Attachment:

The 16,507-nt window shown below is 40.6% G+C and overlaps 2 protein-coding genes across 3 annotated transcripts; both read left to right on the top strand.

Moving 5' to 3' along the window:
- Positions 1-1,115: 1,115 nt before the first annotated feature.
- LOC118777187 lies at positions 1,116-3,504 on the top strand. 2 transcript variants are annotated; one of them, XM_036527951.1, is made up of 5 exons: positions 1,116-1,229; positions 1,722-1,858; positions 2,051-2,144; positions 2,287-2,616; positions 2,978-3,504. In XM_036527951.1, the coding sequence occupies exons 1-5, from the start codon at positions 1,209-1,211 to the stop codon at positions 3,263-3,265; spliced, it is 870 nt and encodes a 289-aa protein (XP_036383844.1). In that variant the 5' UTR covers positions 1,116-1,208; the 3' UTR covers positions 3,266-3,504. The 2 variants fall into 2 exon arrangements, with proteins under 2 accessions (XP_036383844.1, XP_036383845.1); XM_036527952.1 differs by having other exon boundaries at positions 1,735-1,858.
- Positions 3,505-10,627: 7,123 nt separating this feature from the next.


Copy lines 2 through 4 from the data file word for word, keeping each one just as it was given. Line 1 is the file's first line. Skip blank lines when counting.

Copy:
Moving 5' to 3' along the window:
- Positions 1-1,115: 1,115 nt before the first annotated feature.
- LOC118777187 lies at positions 1,116-3,504 on the top strand. 2 transcript variants are annotated; one of them, XM_036527951.1, is made up of 5 exons: positions 1,116-1,229; positions 1,722-1,858; positions 2,051-2,144; positions 2,287-2,616; positions 2,978-3,504. In XM_036527951.1, the coding sequence occupies exons 1-5, from the start codon at positions 1,209-1,211 to the stop codon at positions 3,263-3,265; spliced, it is 870 nt and encodes a 289-aa protein (XP_036383844.1). In that variant the 5' UTR covers positions 1,116-1,208; the 3' UTR covers positions 3,266-3,504. The 2 variants fall into 2 exon arrangements, with proteins under 2 accessions (XP_036383844.1, XP_036383845.1); XM_036527952.1 differs by having other exon boundaries at positions 1,735-1,858.